Songs in the Key of Lou #2

mirror-louise-wener-006

Here we are again.

This is part two of my exhaustive and, no doubt, exhausting, list of songs mentioned by Louise Wener in her wonderful memoir “Just for One Day”.

Part one featured the first forty songs and this piece takes us through the next ten.

It’s a Mystery by Toyah

The lisp.

Sure.

But the thing people forget about Wilcox is that she was in not just one incredible British film but three of them.

Three.

For Britpoppers the most significant is “Quadrophenia” where she played the doe eyed “Monkey”…constantly chasing after Phil “Parklife” Daniels “Jimmy”.  But for film lovers she is remembered for the fact that she appeared in two films directed by Derek Jarman; “Jubilee” and “The Tempest”.

Also, “It’s a Mystery” is great.

Go Wild in the Country by Bow Wow Wow

Formed from bits of Adam and the Ants under the direction of Malcolm McLaren and with 13 year old Anglo-Burmese Annabella Lwin on vocals, everything about Bow Wow Wow is brilliant.

When you listen to Lwin squealing, shrieking and singing on “Go Wild in the Country” you are reminded that pop, at its best, isn’t about classically trained musicians or vocalists…it’s about desperation, dreams and desire.

Eye of the Tiger by Survivor

Hi.  I’m Max.  Let’s get to know each other.  Do you agree that “Rocky”, and all of its subsequent sequals and spin off franchises, are the high bench mark of boxing on screen or do you see “Raging Bull” as the very finest example of the art of pugilism in cinema?

“Raging Bull” you say?

Lovely.

Well, maybe I’ll see you around.

You can stop reading now.

 

 

Have they gone?

Good.

Pretentious dullards.

Now the rest of us can get on with basking in the warm glow of knowing that we are culturally superior to the people who prefer “Raging Bull” because we judge things on how they make us feel and not on who directed them or if they are shot in black and white.

As a side note “Eye of the Tiger” is the best song on any film soundtrack ever.

Golden Brown/Peaches by The Stranglers

Nope.

Just nope.

I don’t care about Elastica being (ahem) “inspired” by them…Elastica were better.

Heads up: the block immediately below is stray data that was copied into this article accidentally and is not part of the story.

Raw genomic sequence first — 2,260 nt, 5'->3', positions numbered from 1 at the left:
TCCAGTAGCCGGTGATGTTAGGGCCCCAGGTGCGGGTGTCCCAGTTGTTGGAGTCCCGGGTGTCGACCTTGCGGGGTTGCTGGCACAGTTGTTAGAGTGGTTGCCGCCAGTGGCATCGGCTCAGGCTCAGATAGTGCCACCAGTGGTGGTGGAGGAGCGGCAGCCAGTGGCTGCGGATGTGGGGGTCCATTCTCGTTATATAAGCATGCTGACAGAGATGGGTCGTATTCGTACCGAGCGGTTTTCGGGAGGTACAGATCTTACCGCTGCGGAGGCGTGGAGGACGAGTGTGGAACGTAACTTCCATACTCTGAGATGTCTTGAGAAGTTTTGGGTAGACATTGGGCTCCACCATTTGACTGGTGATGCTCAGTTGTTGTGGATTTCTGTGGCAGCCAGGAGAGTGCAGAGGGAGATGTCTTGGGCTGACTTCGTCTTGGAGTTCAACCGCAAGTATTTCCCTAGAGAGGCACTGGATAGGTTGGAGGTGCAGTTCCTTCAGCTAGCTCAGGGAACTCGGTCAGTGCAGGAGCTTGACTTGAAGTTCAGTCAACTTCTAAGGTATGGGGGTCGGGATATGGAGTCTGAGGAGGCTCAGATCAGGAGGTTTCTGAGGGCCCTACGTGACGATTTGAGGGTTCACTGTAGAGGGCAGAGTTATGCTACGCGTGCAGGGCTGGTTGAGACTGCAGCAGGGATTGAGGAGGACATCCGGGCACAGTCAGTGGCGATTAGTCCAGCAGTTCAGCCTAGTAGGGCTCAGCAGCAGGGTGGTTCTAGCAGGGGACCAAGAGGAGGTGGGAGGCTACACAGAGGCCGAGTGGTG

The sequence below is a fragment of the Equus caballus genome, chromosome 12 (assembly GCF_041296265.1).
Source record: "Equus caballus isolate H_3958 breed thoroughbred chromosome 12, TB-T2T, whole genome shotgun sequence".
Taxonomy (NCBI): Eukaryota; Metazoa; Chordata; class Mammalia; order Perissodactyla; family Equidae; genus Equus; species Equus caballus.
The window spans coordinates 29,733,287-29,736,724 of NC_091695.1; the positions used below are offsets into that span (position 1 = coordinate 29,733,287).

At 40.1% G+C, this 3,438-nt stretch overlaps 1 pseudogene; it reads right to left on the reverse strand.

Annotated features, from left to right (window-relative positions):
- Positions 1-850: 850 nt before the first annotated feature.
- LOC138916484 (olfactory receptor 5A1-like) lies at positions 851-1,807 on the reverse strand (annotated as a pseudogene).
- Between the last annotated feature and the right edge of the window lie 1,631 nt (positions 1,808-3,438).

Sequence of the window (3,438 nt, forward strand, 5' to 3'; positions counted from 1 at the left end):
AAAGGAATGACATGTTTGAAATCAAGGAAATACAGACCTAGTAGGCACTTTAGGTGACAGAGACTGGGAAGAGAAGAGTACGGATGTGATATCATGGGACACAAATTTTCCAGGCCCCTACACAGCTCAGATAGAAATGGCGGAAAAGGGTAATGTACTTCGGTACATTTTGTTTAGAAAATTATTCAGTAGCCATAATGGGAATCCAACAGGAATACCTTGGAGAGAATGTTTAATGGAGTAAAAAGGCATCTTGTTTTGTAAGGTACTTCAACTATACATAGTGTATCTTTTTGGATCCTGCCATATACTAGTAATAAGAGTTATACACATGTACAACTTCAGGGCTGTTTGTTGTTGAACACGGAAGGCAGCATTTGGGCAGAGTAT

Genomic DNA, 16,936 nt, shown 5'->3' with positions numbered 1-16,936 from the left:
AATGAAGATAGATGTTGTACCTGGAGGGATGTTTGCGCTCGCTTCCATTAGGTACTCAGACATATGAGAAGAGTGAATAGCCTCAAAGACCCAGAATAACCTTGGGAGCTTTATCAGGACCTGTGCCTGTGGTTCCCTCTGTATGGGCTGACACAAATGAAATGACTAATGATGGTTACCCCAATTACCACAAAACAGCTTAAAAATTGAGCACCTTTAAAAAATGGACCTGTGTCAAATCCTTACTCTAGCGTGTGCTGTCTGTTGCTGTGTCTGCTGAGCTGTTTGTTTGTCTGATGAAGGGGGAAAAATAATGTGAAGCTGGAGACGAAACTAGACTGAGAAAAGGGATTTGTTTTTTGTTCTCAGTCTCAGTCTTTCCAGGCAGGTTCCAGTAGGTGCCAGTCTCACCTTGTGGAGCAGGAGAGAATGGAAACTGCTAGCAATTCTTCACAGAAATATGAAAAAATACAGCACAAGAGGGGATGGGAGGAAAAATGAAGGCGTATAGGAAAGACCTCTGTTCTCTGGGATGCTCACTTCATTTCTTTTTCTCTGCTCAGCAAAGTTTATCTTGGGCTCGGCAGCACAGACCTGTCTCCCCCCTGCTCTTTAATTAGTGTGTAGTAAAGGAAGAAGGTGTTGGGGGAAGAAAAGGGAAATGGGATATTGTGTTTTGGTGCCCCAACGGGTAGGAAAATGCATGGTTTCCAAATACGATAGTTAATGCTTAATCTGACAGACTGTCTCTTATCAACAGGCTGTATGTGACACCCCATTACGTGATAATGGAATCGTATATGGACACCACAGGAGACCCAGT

I just don’t do The Stranglers.

I mean just listen to “Peaches”…it is so naff.  It’s the sort of thing that you would expect to hear on Nick Knowles next album.  “Cor…women’s bottoms.  Luvverly.”

You always get the feeling that The Stranglers were…poseurs too, it all sounds, and feels, a bit contrived, artificial.

So…nope.

Gonna Fly Now by Bill Conti

Come on!

I dare you to listen to this and not book yourself a flight to Pennsylvania so that you can run up the steps outside of the Philadelphia Museum of Art.

Maybe this could happen…

ROCKY

The Look of Love by ABC

Smooth like glass.

A look so sharp it could cut through steel.

Production so polished it acts as a sonic mirror.

I have spent a long time trying to extricate myself from the cult of Morrissey and part of that process has involved revisiting music from around the same time that I dismissed in order to prove that I was more devout in my faith than any other cult members.  What has happened during this period has been astonishing and wonderful…

It turns out that, yes, The Smiths were bloody brilliant but that, maybe, other bands were also great and, maybe, even better than they were.

ABC certainly fall into that category…their “Lexicon of Love” is a flawless, near peerless, collection of soul/pop wonders.

Town Called Malice/Going Underground/Beat Surrender/Smithers Jones by The Jam

Ah.

Tricky.

Let’s start with this; I love The Jam.

I still have the copy of “This is the Modern World” that my dad gave me.

They were great.

I get it.

But…I really do prefer The Style Council.

Wait…hold on…put down the pitchforks.

What I mean is that I prefer the collected singles, the hits, of The Style Council to the same by The Jam.

“Walls Come Tumbling Down” is better than “Town Called Malice”.

“Shout to the Top” is better than “Start”.

I could go on…but I can already see the response to this on Twitter.

For many years I was absolutely convinced that Weller was singing “Hanging out their old Lambretta’s on the line to dry” in “Town Called Malice” and I really couldn’t work out what was going on.  That song was also the “inspiration” for some of my first attempts at writing lyrics…

“Saturday night at Caesar’s Palace, a crowded dance floor filled with malice”

Caesar’s Palace was a nite-klub in Kirkcaldy.

It was exactly as awful as you are imagining.

I don’t think I ever actually saw any fights there but I thought I was being very clever by invoking the title of The Jam song with the image of people either fighting or dancing while that song played.

I know it doesn’t work.

I understand that it is rubbish.

I was young.

Lots of people of 32 make mistakes like that.

I wasn’t really 32.

That was a joke.

Of course, it’s not really a joke if you feel like you have to explain it.

I should just go back and delete this…but I’ve made this weird decision to not do that, to let thoughts land on the screen as they come to me and then to leave them there for better or worse.

I do love “Beat Surrender”…mainly because it sounds a bit like The Style Council.

“Smithers-Jones” is just sublime, probably my favourite moment from The Jam and a clear influence on the likes of Damon Albarn, well, specifically on Damon Albarn.

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